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Page 12 - Catholic Life, June 2011

Talking the walk with teachers CWL diocesan conference by sea

IN the name of Christian Unity, Sam Clear, a young Catholic from Tasmania, walked a long road in prayer. Known as Walk4One, Sam’s journey encompassed 29,000km over 18 months, of which 15,500km was travelled on foot. Sam encouraged every Christian to join him in praying for Christian unity at 4.01pm daily, as he travelled and now that he is home in Australia his journey continues. As a precursor to the National Week of Prayer for Christian Unity, Sam spent a week in Sale Diocese presenting his seminar ‘walk4one’ to parishes and their young teachers. Regions and parishes made Sam feel very welcome as those present hung on his every word. Having commenced the journey on December 14, 2006, Sam travelled from Cape Branco the eastern most point of Brazil, through South America, Central America and North America, across Russia, and down through Europe to Santiago de Compostela, Spain. The self initiated global quest then finished in Sydney on July 14, 2008 at World Youth Day. To simplify this enormous agenda and make a practical response accessible to everyday people, Sam invited and still invites every Christian to join him by setting their watch or mobile phone alarm for 4.01pm, as a reminder to stop for a moment and pray that God will unite us as, ‘one in Christ’. With Christians praying at 4.01pm across the different time zones Sam hopes to create a powerful 24 hour a day worldwide prayer session in the name of Christian unity. Sam says over the last couple of years, a number of experiences left him overwhelmed by the division amongst Christians around the world and convicted of the great sadness this brings our Lord. He felt moved to leave his job, home and family, sell everything he owned to fund the journey, and begin the 564 day mission. “I had read several autobiographies in which Christians spoke of being ostracised and worse, by family and friends when their spiritual search led them to convert from one Christian denomination to another. This left me struck by the division amongst Christians around the world. Despite all believing in Christ; various conflicting theologies, practices, experiences, misunderstandings and belief systems continue to cause judgment, conflict and division between Christians,” said Sam. “With such division it is impossible to say that the body of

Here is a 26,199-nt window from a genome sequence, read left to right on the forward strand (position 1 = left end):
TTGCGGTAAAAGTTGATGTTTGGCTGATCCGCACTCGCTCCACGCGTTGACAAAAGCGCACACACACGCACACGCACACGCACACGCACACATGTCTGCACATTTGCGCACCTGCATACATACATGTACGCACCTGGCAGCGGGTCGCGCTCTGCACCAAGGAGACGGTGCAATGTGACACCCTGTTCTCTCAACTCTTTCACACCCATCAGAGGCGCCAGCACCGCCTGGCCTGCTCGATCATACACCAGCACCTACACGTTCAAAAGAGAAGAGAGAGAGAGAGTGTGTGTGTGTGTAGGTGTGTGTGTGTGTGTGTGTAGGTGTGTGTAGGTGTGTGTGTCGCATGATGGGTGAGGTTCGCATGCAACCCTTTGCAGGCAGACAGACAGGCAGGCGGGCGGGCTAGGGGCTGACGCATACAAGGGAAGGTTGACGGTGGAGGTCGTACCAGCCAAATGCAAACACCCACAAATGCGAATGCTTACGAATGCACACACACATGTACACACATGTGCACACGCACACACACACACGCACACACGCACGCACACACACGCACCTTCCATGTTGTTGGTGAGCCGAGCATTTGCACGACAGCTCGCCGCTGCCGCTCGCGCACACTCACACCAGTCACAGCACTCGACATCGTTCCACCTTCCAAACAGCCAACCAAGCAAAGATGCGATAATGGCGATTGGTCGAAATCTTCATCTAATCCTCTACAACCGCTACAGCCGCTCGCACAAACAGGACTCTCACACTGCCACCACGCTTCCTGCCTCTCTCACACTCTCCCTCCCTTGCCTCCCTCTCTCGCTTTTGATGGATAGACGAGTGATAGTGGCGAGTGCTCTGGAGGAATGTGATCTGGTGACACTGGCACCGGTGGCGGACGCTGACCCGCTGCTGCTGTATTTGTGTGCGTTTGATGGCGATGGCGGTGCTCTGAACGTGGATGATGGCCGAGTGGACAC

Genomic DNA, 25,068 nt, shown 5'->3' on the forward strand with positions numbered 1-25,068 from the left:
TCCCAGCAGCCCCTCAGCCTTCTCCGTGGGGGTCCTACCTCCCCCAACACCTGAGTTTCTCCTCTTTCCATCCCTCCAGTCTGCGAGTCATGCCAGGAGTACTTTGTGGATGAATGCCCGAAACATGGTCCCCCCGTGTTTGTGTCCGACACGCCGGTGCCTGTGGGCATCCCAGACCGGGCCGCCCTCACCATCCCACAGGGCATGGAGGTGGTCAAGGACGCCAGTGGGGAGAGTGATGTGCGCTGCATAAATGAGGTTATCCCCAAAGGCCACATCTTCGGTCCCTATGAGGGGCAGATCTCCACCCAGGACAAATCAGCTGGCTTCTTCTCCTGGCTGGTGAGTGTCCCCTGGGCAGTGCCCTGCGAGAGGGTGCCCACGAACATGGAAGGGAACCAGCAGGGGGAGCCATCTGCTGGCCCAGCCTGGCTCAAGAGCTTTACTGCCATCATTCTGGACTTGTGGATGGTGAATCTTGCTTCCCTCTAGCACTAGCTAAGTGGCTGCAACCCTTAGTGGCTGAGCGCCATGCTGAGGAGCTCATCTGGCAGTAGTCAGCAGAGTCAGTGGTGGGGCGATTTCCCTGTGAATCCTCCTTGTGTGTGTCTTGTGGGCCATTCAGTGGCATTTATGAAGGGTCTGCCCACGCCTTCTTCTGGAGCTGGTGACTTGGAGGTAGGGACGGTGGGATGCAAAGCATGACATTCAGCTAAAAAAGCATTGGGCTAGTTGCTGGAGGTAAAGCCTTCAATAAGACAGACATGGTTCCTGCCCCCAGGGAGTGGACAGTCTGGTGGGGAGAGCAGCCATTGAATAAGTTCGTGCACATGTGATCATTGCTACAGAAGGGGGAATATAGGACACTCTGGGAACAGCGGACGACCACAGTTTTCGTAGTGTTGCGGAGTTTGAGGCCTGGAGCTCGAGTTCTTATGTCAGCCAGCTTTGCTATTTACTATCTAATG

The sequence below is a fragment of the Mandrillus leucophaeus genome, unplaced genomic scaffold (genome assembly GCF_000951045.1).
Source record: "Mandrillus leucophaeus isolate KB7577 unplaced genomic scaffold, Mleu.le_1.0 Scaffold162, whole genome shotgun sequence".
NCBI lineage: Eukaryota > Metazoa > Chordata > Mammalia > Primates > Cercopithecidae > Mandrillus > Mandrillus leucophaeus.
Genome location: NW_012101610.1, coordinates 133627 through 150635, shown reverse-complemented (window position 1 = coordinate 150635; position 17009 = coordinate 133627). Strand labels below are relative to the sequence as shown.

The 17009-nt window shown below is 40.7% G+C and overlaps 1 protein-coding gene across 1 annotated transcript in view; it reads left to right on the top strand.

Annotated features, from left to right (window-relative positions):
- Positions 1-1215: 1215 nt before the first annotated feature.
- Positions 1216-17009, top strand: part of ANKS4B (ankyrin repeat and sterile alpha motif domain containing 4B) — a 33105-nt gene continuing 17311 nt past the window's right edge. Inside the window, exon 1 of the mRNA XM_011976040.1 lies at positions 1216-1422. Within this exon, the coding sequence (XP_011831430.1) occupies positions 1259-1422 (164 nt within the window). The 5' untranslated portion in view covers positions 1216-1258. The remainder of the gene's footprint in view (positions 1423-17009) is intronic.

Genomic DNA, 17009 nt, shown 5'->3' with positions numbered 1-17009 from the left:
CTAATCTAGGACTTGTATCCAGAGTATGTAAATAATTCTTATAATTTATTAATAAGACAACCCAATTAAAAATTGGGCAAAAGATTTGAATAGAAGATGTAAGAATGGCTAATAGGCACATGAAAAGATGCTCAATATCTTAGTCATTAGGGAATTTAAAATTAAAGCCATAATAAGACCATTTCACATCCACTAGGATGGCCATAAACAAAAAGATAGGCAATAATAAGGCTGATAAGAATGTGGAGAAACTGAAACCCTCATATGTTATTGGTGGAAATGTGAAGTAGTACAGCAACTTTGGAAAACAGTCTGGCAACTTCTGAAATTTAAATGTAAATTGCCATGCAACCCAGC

INVERLOCH - The Sale Diocesan Conference of the Catholic Women’s League was held at Our Lady Star of the Sea, Inverloch, on May 10. Theme was ‘New ways of living the Gospel that respect and defend the human dignity of all in our land.’ The conference opened with league prayers and welcome from Inverloch vice president. Seventy one members attended representing most branches. Mass was offered by Fr Manny Lomagno after which the presentation of a bursary cheque was made to him as the bishop’s representative. Guest speaker for the morning was Sr Catherine Kelly a Bridgidine nun who spoke about the Bridgidine Asylum Seekers Project. She began visiting Marybynong asylum seekers, met